Florida Scientists Issued Patent on Hurricane Intensity Scale
August 8th, 2011
The following article was published by Bloomberg.com on August 8, 2011:
A scientists from a federal research lab in Florida is one of two inventors issued a patent on a new hurricane-intensity scale.
Patent 7,970,543, issued by the U.S. Patent and Trademark Office June 28, covers a method of predicting the destructive potential of hurricanes based on the total amount of kinetic energy, rather than on wind speed alone.
The new scale looks at the effects of a hurricane on coastal communities through wind, storm surges and wave damage.
According to the patent, after Hurricane Katrina’s damage to Louisiana and Mississippi in 2005, scientists began looking at tropical cyclone intensity and its relevance to destructive potential. The U.S. avoided damage from major hurricanes last year. Katrina caused about $45 billion in insured losses after striking the Gulf Coast.
Michael Powell of Coconut Grove, Florida, one of two inventors listed on the patent, told the Florida Keys Reporter that there were hopes “these new scales would do a better job of showing the risk of a hurricane before it makes landfall.” He’s with the National Oceanic and Atmospheric Administration’s Atlantic and Meteorological Laboratory.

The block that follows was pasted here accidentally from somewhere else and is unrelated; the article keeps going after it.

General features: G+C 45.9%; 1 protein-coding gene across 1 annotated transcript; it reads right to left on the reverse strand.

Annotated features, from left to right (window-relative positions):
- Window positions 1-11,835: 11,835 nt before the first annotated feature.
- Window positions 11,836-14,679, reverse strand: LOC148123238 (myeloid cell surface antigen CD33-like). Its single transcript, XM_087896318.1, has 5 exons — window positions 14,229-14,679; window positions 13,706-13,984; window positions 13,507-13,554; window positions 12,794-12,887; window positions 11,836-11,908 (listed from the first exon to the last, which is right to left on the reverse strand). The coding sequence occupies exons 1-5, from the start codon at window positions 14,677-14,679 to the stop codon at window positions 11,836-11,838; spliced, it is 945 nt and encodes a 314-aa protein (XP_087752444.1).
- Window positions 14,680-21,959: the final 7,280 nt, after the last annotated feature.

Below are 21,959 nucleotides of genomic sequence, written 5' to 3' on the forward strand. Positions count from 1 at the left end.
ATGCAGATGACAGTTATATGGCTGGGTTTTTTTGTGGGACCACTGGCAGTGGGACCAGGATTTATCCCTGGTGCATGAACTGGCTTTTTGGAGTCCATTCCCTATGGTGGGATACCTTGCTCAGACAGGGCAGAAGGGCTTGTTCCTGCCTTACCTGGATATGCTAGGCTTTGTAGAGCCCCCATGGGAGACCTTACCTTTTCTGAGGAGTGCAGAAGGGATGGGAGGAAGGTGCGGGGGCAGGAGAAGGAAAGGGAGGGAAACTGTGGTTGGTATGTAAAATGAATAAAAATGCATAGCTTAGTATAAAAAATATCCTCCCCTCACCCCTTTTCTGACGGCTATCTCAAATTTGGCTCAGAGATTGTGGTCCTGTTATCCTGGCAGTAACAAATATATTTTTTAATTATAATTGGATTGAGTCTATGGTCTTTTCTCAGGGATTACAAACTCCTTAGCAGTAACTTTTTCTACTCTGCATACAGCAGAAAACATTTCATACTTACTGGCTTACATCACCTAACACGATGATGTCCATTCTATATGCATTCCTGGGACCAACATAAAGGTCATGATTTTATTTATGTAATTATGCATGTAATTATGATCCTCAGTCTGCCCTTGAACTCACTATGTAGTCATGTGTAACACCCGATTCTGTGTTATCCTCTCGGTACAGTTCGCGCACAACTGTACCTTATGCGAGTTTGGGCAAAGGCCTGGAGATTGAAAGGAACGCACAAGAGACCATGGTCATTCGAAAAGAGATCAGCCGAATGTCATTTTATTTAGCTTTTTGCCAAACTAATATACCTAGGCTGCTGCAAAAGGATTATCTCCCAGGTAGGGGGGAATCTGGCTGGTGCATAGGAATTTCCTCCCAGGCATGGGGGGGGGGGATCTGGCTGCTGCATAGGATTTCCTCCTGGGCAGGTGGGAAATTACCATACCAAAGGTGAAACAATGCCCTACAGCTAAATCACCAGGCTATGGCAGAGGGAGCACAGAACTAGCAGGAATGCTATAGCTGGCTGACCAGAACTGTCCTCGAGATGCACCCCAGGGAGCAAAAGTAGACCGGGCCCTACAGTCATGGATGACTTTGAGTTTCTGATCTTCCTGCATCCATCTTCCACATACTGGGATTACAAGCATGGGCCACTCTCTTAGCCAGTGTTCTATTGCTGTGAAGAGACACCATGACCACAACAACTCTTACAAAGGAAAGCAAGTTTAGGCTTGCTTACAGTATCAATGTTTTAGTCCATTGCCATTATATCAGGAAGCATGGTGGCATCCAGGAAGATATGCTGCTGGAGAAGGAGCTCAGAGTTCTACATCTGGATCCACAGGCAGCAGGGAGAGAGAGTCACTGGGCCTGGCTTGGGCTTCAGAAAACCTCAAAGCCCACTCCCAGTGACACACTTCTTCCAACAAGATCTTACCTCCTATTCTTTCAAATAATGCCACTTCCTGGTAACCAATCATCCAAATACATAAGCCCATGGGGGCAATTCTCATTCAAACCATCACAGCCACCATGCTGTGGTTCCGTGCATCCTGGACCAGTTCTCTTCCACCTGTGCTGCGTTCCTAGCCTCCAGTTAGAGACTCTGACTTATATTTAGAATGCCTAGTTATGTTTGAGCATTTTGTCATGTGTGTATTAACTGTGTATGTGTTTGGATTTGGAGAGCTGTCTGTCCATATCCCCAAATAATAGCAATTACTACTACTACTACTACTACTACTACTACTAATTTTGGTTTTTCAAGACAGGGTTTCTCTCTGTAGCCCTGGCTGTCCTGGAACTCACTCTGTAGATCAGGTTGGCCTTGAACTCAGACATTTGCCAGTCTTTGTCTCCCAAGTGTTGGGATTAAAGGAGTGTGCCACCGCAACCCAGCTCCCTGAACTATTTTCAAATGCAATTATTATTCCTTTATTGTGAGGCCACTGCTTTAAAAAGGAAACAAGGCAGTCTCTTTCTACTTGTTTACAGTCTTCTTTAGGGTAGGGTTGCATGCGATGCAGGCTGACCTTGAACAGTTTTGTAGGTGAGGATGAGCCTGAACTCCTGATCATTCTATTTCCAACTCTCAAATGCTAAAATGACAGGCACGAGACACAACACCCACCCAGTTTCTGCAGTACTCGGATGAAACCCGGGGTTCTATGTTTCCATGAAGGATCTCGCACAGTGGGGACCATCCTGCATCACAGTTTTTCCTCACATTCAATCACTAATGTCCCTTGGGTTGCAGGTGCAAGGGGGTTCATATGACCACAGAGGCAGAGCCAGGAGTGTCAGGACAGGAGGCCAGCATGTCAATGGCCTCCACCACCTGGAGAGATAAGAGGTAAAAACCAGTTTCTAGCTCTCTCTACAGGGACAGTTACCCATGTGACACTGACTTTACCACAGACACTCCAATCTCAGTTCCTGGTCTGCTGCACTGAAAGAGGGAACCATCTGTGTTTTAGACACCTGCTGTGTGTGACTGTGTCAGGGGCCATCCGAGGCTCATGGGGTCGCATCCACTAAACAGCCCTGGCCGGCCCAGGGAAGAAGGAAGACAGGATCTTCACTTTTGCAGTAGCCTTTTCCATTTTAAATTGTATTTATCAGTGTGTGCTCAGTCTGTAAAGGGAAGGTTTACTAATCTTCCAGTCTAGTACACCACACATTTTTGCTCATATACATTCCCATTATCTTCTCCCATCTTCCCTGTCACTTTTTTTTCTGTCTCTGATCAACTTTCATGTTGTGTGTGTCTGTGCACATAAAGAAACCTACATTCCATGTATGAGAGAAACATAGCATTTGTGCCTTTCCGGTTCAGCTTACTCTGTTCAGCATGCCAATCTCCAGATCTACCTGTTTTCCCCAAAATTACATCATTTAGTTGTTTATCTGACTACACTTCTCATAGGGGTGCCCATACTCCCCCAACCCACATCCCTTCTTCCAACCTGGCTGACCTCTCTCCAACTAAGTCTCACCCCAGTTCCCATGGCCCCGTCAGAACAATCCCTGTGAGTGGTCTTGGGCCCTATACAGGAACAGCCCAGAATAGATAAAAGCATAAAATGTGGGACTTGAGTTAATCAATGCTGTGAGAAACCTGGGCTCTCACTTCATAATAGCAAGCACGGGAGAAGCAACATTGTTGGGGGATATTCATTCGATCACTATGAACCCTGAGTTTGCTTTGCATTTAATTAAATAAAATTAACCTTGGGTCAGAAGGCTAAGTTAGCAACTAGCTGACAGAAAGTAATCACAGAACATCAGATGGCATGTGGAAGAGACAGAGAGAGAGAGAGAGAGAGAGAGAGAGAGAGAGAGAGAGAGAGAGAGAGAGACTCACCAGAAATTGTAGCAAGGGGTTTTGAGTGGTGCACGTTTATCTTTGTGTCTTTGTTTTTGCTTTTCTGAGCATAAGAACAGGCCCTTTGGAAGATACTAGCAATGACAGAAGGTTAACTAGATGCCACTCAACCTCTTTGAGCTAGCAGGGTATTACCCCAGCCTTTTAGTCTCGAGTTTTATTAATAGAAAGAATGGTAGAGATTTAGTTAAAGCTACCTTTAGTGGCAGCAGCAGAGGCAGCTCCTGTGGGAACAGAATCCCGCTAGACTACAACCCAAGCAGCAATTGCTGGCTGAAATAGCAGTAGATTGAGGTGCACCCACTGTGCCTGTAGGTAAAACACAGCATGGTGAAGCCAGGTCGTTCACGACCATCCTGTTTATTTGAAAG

His co-inventor, Timothy A. Reinhold of Tampa, Florida, is senior vice president of research and chief engineer with the Insurance Institute for Business and Home Safety, a non-profit organization, according to the Florida newspaper.
The patent is assigned to the U.S. government. The application for the patent was filed in March 2008 with the assistance of Washington’s Novak Druce & Quigg LLP.